Kidney damage is often precipitated by viral infections that activate the release of inflammatory mediators like interferon.


Since only 15-20% of double carriers with G1 and G2 variant genotype develop nephropathy, how can we tell who will develop kidney disease?

Specific blood tests are available to determine those with kidney diseases who are at increased risk for AMKD. The Biomarkers that predict nephropathy include:

  1. Kidney injury molecule
  2. Tumor necrosis factor receptors (TNFR) 1
  3. Tumor necrosis factor receptor (TNFR) 2
  4. Soluble urokinase type plasminogen activator receptor (suPAR)

Elevated plasma suPAR levels are associated with the development of chronic kidney disease in the black population. In children with existing chronic kidney disease, elevated plasma suPAR levels are associated with a more rapid decline in kidney function.

Plasma levels of kidney injury molecule 1, TNFR1, and TNFR2 can help stratify G1 and G2 carriers at risk for nephropathy.


Inflammation and immune system activation increase plasma suPAR levels. Inflammatory mediators, IFN-y and TNF-alpha, increase G1 and G2 expression in the various tissues.

Viral infections:

Viral infections that trigger intense immune response and release of inflammatory cytokines like interferon and tumor necrosis factors.

The list is long; it includes

  • HIV
  • Parvo virus
  • SARS CoV-2(Covid virus).
  • Hepatitis B virus

Air pollution.

Fine particulate matter <2.5 micrometer and APOL1 are independently associated with nephropathy in people with black African ancestry.


AMKD is the reason why Black people have much higher incidence of kidney diseases

APOL1 kidney risk variants (G1 and G2) are common in sub-Saharan Africa and the diasporas with Black African ancestry.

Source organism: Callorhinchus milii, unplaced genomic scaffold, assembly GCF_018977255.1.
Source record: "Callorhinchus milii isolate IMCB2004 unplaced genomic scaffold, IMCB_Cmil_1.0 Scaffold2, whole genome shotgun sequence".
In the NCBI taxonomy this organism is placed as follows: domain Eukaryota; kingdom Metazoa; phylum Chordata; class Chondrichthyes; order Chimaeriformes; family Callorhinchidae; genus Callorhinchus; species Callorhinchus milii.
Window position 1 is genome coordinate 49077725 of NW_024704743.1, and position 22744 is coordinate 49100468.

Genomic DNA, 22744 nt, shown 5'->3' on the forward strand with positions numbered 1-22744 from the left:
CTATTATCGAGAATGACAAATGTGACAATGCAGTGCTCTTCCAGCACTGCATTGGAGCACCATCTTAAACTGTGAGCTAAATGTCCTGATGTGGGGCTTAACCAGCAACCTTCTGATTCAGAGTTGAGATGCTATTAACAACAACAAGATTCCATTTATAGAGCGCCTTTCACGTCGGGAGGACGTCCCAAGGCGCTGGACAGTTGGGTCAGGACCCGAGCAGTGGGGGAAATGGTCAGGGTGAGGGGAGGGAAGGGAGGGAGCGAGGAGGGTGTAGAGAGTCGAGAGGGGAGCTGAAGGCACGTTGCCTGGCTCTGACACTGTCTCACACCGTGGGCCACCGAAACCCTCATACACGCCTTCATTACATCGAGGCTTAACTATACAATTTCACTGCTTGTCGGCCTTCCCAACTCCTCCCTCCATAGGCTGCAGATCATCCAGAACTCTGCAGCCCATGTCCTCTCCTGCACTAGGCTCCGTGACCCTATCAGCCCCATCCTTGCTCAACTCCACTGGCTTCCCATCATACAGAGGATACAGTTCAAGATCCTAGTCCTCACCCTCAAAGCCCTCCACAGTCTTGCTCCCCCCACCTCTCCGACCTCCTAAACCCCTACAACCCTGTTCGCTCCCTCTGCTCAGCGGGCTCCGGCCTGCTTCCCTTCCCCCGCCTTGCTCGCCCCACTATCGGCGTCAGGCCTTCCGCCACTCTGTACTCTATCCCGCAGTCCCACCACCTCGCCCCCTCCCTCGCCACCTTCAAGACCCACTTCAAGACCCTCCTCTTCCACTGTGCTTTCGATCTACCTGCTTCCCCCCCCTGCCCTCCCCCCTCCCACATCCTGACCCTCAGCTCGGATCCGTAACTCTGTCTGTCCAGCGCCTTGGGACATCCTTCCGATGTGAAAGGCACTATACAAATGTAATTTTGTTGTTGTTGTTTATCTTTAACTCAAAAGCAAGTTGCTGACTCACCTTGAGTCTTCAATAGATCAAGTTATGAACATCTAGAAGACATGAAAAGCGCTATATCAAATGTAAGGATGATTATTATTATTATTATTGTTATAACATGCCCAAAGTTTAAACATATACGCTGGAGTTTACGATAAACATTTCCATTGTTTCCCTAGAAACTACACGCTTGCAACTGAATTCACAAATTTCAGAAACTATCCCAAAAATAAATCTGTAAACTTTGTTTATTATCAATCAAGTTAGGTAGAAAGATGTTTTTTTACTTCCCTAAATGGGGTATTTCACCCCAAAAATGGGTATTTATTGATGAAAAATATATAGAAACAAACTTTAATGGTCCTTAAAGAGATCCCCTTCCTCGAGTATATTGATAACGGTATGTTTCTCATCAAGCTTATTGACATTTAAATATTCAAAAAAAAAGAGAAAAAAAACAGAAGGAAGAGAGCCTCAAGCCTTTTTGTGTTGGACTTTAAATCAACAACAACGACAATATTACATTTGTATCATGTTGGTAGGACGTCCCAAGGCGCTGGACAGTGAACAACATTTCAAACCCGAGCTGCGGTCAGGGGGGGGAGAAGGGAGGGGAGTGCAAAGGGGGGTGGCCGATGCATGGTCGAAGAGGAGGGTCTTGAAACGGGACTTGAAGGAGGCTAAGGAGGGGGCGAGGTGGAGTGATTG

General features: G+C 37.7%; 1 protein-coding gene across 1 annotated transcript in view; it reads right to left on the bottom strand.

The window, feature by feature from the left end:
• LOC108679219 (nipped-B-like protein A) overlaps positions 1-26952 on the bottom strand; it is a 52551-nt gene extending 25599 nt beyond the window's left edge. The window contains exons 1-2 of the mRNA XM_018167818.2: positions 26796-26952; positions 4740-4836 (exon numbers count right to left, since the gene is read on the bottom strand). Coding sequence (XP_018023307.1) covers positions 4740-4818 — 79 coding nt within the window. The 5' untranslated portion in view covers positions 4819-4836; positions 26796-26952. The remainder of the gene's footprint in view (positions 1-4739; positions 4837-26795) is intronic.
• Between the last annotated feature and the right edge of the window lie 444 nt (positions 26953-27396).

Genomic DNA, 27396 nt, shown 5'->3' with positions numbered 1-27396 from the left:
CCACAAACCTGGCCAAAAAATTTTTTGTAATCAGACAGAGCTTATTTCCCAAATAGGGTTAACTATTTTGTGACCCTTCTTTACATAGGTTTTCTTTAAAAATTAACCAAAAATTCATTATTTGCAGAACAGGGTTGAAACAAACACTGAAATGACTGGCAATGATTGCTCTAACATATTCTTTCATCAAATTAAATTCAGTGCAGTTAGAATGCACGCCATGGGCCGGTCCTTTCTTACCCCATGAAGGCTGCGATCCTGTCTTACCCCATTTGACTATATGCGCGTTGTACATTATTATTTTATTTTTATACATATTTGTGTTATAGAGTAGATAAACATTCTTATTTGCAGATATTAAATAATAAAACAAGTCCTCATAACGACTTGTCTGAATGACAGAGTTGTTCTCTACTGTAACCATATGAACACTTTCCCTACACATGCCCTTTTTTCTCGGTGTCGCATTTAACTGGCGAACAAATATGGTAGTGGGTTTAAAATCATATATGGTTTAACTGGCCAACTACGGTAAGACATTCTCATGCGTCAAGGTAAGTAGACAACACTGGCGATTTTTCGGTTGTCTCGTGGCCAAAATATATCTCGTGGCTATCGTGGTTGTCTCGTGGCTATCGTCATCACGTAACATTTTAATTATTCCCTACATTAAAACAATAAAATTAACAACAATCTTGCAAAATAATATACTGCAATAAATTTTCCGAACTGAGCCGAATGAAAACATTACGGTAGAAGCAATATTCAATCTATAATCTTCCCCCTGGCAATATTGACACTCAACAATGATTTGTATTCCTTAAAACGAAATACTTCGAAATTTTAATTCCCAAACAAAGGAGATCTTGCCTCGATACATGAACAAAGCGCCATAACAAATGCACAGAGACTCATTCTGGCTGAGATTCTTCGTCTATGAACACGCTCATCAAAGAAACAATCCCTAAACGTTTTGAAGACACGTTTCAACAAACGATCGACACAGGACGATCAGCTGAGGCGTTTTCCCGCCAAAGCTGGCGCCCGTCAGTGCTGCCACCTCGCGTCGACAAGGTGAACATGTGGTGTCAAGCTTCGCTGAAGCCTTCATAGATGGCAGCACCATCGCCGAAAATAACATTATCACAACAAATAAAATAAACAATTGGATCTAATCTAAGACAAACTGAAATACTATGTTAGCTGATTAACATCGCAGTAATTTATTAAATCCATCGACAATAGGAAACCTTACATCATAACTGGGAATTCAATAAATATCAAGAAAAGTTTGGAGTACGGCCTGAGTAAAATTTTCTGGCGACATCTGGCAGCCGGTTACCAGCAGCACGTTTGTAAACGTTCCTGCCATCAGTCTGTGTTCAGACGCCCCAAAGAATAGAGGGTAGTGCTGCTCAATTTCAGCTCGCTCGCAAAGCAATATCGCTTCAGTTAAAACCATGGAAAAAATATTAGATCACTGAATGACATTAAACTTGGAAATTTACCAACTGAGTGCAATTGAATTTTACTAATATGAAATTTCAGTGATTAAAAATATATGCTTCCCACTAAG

APOL1 mutations produce a variety of kidney diseases that manifest at younger ages in Black populations with African ancestry.

Double carriers of variant genes are placed on dialysis at a mean age that is 9 years earlier than people of African ancestry who are non-carriers of the variant genes.

45% of those being placed on dialysis under age 60 years are double carriers, compared with the 25% of non-carriers who initiate dialysis after age 60 years.

Carriers of single G1(not G2) are at risk for early onset end stage renal diseases.

In the Asante and Yoruba population of West Africa, 40-45% are single carries of the GI gene. The burden of end stage renal diseases shall continue to remain high in West Africa.


Currently, there are no specific treatments for AMKD. Drug trials are ongoing. Affected persons are treated symptomatically with existing kidney-protecting medications.

What we can do is to avoid acts that can cause kidney injury; adopt healthy lifestyles.

Healthy Lifestyle includes:

  • Eliminate tobacco; reduce alcohol intake
  • Eliminate meat, dairy products and high-protein diets.

In A prospective study of dietary Meat intake and Risk of incident chronic kidney disease (Parvin Mirmiran et al. J Ren Nutr. 2020 Mar.). The study concluded that higher consumption of total red meat and processed meat was associated with increased risk of incident chronic kidney disease (CKD). The substitution of total red meat and processed meat in the diet with other sources of dietary protein was associated with lower CKD risk.

  • Eat plant food products more often. Plant phytochemicals have both antioxidant and anti-inflammatory components.
  • Avoid medications like the NSAIDs and chemicals (alcohol, nicotine, etc.,) that could damage kidneys.
  • Avoid inactivity. Stay active and remain well- hydrated, always.


Since there is no specific treatment for AMKD, we must adopt measures that always protect our kidneys from injuries: consume mainly plant-based minimally processed foods, avoid medications and chemicals like alcohol, nicotine that can potentially cause kidney injury. Stay well-hydrated and always stay active.

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Started: 02-07-2024 | Ends: 31-10-2024